Fun with Dijkstra’s algorithm! Solution

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Description

Dijkstra’s algorithm!

 

In this project you will implement Dijkstra’s algorithm! for an undirected weighted graph. As part of this project you will gain some experience with working with libraries. All in all, you will need to write less than 40 lines of code, of which only 25 or so are doing something other than initializing variables or copying the results to pass back.

 

You should not modify any of the class de nitions in any of the .hpp les. Your code should be placed in a le named path.cpp, the skeleton of which is provided to you.

 

implementing Dijkstra’s algorithm!

 

The textbook version of Dijkstra’s algorithm! has two features that are annoying.

 

  1. All of the vertices are enqueued at the beginning, which leads to an unnecessarily large queue.

 

  1. In the priority queue we must be able to look up items in the queue and change their priority. This is not a standard feature of priority queues (and is not possible with the standard C++priority queue.

 

In this implementation, I suggest the following.

 

  1. Enqueue vertices only as needed, rather than all at the start. This will lead to sub-stantially shorter priority queues.

 

  1. Rather than try to change the priorities of items already in the queue, just re-enqueue the same vertex with the updated priority. While this means that some vertices will end up in the queue more than once, the old values will be ignored and with any luck the queue won’t get too big.

 

This leads to an algorithm that looks like the following.

 

 

d i s t [ s ] = 0 s g                      
for a l l v 2 Vf                      
d i s t [ v ] = 1                        
S = ;                              
add ( s , d i s t [ s ] ) to Q, a min p r i o r i t y  queue u s i n g d i s t [ s ] to rank  terms
while  (Q 6= 😉  and ( a n o t h e r c o n d i t i o n  you need  to  check )    
u = t h e v e r t e x i n Q with minimum d i s t [ q ]        
pop u o f f  Q                        
for a l l n e i g h b o r s v o f  u // Apply r e l a x a t i o n t o  t h e n e i g h b o r s .
  i f   ( d i s t [ v ] > d i s t [ u ] + w e i g h t ( u , v ) ) // New  s h o r t e s t p a t h found .
    d i s t [ v ] = d i s t [ u ] + w e i g h t ( u , v )          
    add ( v , d i s t [ v ] ) to Q              

 

 

In this pseudocode, weight(u,v) is the weight of the edge connecting u and v.

 

You will need to enqueue pairs (v, dist[v]), where v is a vertex and dist[v] is the most recent estimate of the distance from the source. You can either use the vertex distance class in graph.cpp or roll your own approach.

 

 

the code you are given

 

You should look in the header les to understand what are the various class objects and methods available to you and what they do. There is a sample driver main.cpp which takes a single argument on the command line, the name of a le of weighted edges to read. If the executable is named foo, then

 

> foo cal.in

 

reads the edges from the le cal.in. The edges appear one per line, with the two endpoints of the edge followed by the weight.

 

The library libgraph.a is a Linux archive le that contains the object les for most of the class methods involved. The make le Makefile will link against these. Since libgraph.a is a Linux archive, you will need to be on a Linux machine to link against it. Look in Makefile to see how the library is used.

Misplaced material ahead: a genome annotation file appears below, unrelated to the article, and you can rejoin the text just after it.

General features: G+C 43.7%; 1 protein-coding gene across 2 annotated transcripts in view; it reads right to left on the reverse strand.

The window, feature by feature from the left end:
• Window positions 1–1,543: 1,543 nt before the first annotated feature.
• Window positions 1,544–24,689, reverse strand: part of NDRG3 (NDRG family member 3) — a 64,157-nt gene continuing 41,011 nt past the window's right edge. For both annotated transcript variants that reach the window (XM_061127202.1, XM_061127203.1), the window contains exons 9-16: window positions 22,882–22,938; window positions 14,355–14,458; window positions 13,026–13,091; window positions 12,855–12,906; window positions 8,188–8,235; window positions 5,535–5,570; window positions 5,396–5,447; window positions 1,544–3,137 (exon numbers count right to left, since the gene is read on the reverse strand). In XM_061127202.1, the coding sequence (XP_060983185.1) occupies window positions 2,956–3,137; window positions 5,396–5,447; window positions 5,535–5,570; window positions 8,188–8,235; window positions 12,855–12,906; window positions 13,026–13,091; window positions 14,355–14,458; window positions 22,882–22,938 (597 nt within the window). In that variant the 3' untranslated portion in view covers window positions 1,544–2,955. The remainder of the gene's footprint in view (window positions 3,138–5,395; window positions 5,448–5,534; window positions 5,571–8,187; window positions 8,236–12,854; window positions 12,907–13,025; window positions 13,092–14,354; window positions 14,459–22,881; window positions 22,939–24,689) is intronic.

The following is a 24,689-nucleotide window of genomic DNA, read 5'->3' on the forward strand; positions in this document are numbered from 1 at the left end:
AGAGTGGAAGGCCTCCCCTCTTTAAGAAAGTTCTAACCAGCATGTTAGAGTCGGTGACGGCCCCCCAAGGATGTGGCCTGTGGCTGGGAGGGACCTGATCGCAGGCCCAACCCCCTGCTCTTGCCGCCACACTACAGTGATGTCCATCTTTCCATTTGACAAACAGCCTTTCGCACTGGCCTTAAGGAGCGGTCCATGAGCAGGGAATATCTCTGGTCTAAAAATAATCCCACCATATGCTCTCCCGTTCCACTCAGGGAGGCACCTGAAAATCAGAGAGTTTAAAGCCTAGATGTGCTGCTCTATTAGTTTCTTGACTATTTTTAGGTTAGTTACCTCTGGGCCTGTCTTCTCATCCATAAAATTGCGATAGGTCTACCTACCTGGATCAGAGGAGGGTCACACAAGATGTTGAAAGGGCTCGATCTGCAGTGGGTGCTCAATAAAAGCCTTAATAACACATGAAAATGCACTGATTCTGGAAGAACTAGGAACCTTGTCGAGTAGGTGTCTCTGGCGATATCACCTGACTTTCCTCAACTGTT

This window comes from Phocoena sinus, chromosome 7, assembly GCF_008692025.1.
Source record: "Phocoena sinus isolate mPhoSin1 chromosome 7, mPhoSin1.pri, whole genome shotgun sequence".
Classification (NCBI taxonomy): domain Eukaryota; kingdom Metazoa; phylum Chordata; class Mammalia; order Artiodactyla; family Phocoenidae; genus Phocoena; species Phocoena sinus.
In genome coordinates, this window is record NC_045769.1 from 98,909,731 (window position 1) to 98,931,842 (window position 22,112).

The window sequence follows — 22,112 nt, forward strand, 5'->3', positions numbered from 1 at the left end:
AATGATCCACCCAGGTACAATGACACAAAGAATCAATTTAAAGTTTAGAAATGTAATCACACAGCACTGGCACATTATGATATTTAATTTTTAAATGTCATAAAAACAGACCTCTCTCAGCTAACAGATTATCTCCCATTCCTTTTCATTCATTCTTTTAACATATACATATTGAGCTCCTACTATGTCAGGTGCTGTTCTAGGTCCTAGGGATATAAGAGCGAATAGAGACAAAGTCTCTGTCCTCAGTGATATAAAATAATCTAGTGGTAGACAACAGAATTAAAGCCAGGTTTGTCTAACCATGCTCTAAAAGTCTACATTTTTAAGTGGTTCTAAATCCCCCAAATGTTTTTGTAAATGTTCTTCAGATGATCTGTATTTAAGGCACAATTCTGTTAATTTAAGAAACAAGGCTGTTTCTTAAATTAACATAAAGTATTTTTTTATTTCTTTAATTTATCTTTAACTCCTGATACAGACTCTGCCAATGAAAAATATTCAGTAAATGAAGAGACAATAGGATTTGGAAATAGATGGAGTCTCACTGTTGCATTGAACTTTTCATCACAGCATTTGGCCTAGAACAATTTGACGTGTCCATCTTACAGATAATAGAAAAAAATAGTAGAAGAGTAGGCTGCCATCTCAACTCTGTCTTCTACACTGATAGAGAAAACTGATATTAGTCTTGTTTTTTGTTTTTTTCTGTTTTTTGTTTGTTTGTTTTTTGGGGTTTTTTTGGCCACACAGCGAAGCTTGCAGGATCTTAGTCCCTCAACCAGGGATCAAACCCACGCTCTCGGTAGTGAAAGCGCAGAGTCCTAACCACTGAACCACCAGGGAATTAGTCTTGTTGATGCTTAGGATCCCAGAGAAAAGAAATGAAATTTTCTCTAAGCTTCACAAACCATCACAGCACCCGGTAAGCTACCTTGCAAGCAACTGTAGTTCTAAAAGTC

In practice, one builds libraries of unchanging code rather than recompiling the code repeatedly. The use of library les also means we need not distribute source code everywhere.

 

the data les you are given

 

There are several test graphs included. Some are simple:

 

square.in, where the vertices form a square,

 

chain.in, where the vertices form a one-dimensional chain,

 

disconnected.in, where two of the vertices are unreachable from the others. Two larger les are representations of part of the roads in California:

 

cal.in, which was the original le; I have no idea what the weights mean (they are not miles, kilometers, yards, meters, or spherical radians; maybe hecto-rods?),

 

cal.gc, where I have replaced the original weights with great circle distances (in miles) between vertices.

 

what to turn in, and how

 

The le path.cpp will contain your implementation of the method

 

dijkstra results Weighted Graph::dijkstra (Vertex s).

 

 

Inside your cs303 git repository you should create a new directory named paths. This will be the folder for this project. You should add and commit the your path.cpp to the repository.

 

This is the tree structure your repository cs303 should have when you are done. Leaves are les and all the other nodes are directories:

 

        cs303            
hello   world array sorting union   find paths
 
   
      array.cpp sort.hpp            
      main.cpp            
hello.cpp main.cpp union   find.cpp path.cpp
valgrind.txt  
 
                   

 

array.cpp.gcov valgrind.txt

 

I will pull your code from gitlab.com (make sure you shared cs303 with me!) to grade.

 

grading

 

No credit will be given for

 

code that does not compile and link, code that opens any les,

 

code that includes an active main(),

 

code that writes any output (so be sure to disable any debugging output).

 

Here are things that will have a negative e ect on your grade, more or less in decreasing order of severity.

 

Your program crashes during testing. Code that is incorrect.

 

Code that appears to work but nevertheless has memory access errors. Memory leaks.

 

Code that is unnecessarily ine  cient.